19. A caldera [Yellowstone]
20. A sand dune more than 200 feet high [Kelso Dunes, Mojave NP, CA]
21. A fjord [I live on one, technically - Commencement Bay]
22. A recently formed fault scarp
23. A megabreccia
24. An actively accreting river delta
25. A natural bridge [Olympic Coast]
26. A large sinkhole
27. A glacial outwash plain
28. A sea stack [Olympic Coast]
29. A house-sized glacial erratic
30. An underground lake or river [I forget which cave, Dordogne, France]
31. The continental divide
32. Fluorescent and phosphorescent minerals [First time: Pratt Museum, Amherst College, MA]
33. Petrified trees [Wyoming]
34. Lava tubes [Kilauea]
35. The Grand Canyon. All the way down. And back.
36. Meteor Crater, Arizona, also known as the Barringer Crater, to see an impact crater on a scale that is comprehensible
37. The Great Barrier Reef, northeastern Australia, to see the largest coral reef in the world.
38. The Bay of Fundy, New Brunswick and Nova Scotia, Canada, to see the highest tides in the world (up to 16m) [Moncton]
39. The Waterpocket Fold, Utah, to see well exposed folds on a massive scale.
40. The Banded Iron Formation, Michigan, to better appreciate the air you breathe. [Not in Michigan, but I have seen BIF in the field]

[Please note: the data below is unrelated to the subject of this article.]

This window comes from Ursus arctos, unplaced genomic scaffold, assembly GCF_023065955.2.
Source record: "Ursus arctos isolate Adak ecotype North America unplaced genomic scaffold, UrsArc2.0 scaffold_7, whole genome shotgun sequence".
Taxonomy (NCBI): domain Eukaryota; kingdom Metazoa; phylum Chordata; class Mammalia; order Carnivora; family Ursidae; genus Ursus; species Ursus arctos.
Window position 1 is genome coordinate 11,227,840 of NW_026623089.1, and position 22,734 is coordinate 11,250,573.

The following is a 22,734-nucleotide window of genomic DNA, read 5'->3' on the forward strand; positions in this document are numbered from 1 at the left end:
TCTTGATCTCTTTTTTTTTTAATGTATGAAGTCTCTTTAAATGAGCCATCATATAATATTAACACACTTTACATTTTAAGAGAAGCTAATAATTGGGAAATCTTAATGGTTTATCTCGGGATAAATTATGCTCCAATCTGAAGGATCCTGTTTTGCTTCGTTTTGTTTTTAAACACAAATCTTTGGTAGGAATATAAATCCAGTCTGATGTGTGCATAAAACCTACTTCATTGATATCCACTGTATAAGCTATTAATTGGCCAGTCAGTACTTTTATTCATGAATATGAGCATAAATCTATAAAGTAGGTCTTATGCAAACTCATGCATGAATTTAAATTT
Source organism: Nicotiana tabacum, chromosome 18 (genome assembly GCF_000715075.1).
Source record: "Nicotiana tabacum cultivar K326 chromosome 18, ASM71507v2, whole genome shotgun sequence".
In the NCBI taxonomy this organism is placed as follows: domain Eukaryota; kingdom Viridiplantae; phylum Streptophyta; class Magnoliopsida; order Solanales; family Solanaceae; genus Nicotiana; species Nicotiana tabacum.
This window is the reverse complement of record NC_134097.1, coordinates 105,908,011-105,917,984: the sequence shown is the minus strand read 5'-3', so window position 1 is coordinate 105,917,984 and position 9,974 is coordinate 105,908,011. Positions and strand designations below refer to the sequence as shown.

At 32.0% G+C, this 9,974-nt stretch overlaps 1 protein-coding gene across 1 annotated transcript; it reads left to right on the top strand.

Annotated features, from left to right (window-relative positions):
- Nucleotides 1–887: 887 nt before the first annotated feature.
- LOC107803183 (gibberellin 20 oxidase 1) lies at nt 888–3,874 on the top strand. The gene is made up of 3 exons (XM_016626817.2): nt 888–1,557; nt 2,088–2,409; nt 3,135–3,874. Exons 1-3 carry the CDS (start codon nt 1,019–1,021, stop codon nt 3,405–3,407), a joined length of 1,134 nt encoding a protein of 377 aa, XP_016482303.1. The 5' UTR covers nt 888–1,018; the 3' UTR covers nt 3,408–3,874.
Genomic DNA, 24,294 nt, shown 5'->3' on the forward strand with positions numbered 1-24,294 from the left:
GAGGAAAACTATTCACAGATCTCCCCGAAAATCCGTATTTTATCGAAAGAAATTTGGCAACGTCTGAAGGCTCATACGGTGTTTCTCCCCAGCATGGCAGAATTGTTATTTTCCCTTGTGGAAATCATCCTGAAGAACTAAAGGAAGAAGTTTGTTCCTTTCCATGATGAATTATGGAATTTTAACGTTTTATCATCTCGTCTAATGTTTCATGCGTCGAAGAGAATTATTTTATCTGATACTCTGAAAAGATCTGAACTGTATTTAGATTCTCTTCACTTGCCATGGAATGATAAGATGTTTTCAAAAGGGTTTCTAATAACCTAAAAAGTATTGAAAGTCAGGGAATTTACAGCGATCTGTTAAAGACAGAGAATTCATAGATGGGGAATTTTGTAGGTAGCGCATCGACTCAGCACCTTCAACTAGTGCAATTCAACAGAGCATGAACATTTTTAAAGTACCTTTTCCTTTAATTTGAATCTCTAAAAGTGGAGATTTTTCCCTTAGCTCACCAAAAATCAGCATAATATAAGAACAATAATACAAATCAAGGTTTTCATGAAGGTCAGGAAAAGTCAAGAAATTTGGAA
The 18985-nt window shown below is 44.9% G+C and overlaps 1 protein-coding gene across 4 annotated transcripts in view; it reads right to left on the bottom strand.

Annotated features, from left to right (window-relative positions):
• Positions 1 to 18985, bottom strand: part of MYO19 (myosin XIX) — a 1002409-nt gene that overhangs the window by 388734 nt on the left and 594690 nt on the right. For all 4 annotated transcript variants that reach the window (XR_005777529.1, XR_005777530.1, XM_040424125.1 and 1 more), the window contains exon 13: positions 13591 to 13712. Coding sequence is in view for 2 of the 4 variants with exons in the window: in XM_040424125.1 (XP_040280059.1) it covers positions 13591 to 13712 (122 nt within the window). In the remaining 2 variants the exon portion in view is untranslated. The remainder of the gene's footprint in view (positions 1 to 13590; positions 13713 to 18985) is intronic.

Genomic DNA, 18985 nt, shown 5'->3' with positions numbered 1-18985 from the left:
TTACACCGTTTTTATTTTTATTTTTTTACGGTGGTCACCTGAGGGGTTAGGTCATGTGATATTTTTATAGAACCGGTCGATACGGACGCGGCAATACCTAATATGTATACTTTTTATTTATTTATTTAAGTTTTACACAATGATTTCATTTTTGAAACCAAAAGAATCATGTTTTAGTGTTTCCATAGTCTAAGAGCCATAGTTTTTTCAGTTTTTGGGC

41. The Snows of Kilimanjaro, Tanzania,
42. Lake Baikal, Siberia, to see the deepest lake in the world (1,620 m) with 20 percent of the Earth’s fresh water.
43. Ayers Rock (known now by the Aboriginal name of Uluru), Australia. This inselberg of nearly vertical Precambrian strata is about 2.5 kilometers long and more than 350 meters high
44. Devil’s Tower, northeastern Wyoming, to see a classic example of columnar jointing
45. The Alps. [Avoriaz, France]
46. Telescope Peak, in Death Valley National Park. From this spectacular summit you can look down onto the floor of Death Valley – 11,330 feet below.
47. The Li River, China, to see the fantastic tower karst that appears in much Chinese art
48. The Dalmation Coast of Croatia, to see the original Karst.
49. The Gorge of Bhagirathi, one of the sacred headwaters of the Ganges, in the Indian Himalayas, where the river flows from an ice tunnel beneath the Gangatori Glacier into a deep gorge.
50. The Goosenecks of the San Juan River, Utah, an impressive series of entrenched meanders.
51. Shiprock, New Mexico, to see a large volcanic neck
52. Land’s End, Cornwall, Great Britain, for fractured granites that have feldspar crystals bigger than your fist.
53. Tierra del Fuego, Chile and Argentina, to see the Straights of Magellan and the southernmost tip of South America.
54. Mount St. Helens, Washington, to see the results of recent explosive volcanism. [Driven by...]
55. The Giant’s Causeway and the Antrim Plateau, Northern Ireland, to see polygonally fractured basaltic flows.
56. The Great Rift Valley in Africa.
57. The Matterhorn, along the Swiss/Italian border, to see the classic “horn”.